I want to trust my mommy instincts, but since I know I'm a worrier, I can't. The chain of events probably went something like this: I was worried about "the big A" from day one, like any other parent nowadays. 2) I randomly read or heard someone say something about ASD and lining up toys and thought, "OMG, DS does that!" 3) I probably then did tons of Googling about symptoms and saw other things like having a good memory and early talking and convinced myself something was wrong.
I guess the thing that worries me now is how he can't seem to ever be quiet, but isn't "talking" per se. It's a mix of "doo da doo" type humming, misc thoughts related to what we are doing, etc. I have friends who complain about their kids making constant noise, but their kids seem to actually talk, like say what's on their mind.
I mentioned the toy thing to the Pedi a while ago and she reacted kind of like she would never believe a child as verbal and social as DS could have ASD. But she did acknowledge that Aspergers is tricky.
So I guess the real question is: Is the constant babbling/humming and noise-making normal? Or a phase? It seems to happen when he is not doing an activity, so it could be boredom.
As a teacher, I have worked with a lot of kids with Autism Spectrum Disorders. My own son is slightly younger than yours, but he has a lot of the same traits: not exposed to a lot of other kids, observant, good memory, etc. Based on what you've said, though, it doesn't sound like your child has autism.
Most of the kids with autism I've worked with do NOT speak well, in fact its more common for them to start talking really late--if anything, they're usually relatively non-verbal, and when they do talk, it's often in a very different way.
Most of the kids with autism I've worked with have a pronounced aversion (or sometimes an interest in) loud noises, but they usually don't outgrow it--usually it's a lifelong issue.
Most of the kids with autism I've worked with don't play with toys in a typical way (when they do play with toys at all, they almost always do it in a way that looks very different than what kids normally do during play), and usually are preoccupied with a rather narrow range of toys/interests.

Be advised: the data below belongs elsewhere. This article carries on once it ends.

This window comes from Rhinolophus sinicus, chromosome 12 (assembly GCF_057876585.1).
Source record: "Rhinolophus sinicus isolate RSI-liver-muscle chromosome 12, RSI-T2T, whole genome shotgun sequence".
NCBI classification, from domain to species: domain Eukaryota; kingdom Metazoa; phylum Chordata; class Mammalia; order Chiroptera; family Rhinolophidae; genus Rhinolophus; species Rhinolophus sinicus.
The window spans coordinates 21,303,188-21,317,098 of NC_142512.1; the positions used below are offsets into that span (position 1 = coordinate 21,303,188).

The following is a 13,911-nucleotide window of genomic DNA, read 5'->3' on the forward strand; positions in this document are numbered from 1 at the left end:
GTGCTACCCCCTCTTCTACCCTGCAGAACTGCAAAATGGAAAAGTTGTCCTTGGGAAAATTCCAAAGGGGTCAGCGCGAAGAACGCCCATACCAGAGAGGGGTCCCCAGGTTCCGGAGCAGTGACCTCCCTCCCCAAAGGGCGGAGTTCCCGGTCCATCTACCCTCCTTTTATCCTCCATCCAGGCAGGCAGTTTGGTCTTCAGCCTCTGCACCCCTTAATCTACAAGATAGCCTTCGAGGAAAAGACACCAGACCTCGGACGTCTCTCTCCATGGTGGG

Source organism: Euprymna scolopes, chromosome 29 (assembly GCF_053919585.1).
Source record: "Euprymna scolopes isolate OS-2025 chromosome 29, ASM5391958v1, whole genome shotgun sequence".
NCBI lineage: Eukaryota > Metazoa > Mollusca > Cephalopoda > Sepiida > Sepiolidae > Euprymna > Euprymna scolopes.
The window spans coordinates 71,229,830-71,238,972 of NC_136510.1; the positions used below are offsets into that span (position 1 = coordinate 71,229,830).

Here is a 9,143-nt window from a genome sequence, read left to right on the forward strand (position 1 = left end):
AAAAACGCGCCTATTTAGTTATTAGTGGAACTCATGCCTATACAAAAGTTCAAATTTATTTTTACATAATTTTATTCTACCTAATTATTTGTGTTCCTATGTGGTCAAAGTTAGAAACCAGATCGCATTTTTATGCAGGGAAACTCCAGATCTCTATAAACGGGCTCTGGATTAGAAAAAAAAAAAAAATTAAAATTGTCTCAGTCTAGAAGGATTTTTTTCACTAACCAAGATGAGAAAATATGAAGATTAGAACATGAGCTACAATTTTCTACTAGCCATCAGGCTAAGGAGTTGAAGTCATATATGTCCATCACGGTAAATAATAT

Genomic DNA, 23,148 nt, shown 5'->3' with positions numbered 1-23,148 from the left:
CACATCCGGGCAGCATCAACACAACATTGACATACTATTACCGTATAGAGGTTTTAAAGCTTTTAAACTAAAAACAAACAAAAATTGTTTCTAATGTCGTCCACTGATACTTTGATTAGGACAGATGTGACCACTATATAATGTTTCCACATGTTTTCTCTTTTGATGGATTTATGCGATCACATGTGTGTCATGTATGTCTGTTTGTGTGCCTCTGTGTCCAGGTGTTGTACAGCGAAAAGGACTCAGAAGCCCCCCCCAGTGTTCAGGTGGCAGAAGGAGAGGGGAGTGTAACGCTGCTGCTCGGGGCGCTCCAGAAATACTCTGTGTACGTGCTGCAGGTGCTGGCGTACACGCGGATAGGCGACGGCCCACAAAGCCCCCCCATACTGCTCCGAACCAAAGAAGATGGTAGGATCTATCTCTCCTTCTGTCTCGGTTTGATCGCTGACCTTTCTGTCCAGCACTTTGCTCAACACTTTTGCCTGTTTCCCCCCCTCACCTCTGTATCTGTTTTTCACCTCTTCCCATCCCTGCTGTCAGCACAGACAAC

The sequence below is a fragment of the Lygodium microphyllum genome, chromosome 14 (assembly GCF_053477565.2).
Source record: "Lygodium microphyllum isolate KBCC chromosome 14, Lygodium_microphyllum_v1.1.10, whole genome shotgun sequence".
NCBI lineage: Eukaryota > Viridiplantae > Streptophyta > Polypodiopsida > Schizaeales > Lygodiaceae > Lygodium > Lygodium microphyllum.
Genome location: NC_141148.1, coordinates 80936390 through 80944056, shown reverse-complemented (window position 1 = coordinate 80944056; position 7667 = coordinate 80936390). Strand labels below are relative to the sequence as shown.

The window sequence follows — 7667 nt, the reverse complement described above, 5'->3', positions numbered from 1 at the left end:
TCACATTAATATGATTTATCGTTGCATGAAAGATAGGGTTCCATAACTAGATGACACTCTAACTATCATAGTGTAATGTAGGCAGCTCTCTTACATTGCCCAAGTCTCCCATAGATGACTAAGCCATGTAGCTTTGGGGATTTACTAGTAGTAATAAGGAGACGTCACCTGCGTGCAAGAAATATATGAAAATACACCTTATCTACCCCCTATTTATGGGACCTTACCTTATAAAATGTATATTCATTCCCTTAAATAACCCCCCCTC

Lining up is a feature of autism, but lots of normal kids do that too.
Most kids like routines and are aware of them to a certain extent. Kids with autism usually NEED their routines, and usually fall to pieces if something changes.
Most of the kids with autism I've worked with are pretty oblivious to the behavior of other children unless the other children are making a noise that bothers them, or is doing something the child with autism perceives to be logically wrong...it's usually things we consider minor.
You see toe-walking or hand-flapping with severe autism, but not all kids with autism do that...but they usually do SOMETHING that seems a bit obsessive.
Kids generally making weird noises, loud noises, singing, or saying words they find amusing.
In other words, based on what you've said, it's pretty unlikely that he has autism. He's probably just a three-year-old. They're pretty strange even when they're "normal", whatever that is!
Yes, normal. I don't know many quiet 3yo's... they are usually talking to someone/themselves, or babbling nonsense, or singing/reciting songs and stories... right now DS is going "Aaaaachoooooowwaachooowachooowwwwwaaaaammmmmmaamamamammaaaaaa" lol.
OK, thank you so much ladies, I will relax. I really appreciate the responses. I guess we are just in an extreme noise-making phase. I think his social interaction is right-on with his peers, but I do want to get him around other boys the same age for a playgroup. He needs to start seeing how other kids react if he knocks down a tower they built, etc.
Oh, and I was helping him move some toys and dropped a wooden box on my foot and he really reacted to my "Ouch!" and went to get me a Band-Aid. I'll take that as a good sign and stop my Googling.